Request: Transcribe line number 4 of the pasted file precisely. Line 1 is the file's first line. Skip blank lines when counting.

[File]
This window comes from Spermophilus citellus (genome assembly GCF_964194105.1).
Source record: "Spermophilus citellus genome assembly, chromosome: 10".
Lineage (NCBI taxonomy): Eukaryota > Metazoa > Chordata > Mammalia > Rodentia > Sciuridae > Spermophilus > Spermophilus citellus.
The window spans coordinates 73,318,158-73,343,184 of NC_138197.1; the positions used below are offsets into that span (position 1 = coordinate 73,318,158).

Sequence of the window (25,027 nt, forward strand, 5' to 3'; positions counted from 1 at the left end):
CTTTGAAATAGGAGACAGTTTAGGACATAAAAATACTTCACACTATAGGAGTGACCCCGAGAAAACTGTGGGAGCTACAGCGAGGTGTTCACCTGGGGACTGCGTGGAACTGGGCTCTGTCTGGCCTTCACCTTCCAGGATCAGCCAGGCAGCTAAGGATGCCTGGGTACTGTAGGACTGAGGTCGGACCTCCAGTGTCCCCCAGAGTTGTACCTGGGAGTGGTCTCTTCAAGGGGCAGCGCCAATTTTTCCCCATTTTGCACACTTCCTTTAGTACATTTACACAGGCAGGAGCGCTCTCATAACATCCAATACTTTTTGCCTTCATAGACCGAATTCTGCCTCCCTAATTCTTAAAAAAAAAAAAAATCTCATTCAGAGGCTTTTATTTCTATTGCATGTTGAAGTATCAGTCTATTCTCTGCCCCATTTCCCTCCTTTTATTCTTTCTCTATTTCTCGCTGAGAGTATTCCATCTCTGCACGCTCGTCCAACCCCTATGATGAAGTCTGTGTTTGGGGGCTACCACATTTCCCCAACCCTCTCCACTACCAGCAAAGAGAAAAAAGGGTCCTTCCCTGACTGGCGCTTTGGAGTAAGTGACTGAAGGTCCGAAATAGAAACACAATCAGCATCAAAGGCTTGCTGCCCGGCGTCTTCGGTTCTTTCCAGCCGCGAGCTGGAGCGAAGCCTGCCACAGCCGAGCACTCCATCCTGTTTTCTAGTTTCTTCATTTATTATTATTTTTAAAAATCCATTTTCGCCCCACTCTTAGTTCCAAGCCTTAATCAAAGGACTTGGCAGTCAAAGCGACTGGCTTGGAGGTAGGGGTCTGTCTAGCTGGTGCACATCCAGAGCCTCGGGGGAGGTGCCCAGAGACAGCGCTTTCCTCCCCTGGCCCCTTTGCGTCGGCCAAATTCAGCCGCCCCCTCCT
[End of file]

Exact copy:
The window spans coordinates 73,318,158-73,343,184 of NC_138197.1; the positions used below are offsets into that span (position 1 = coordinate 73,318,158).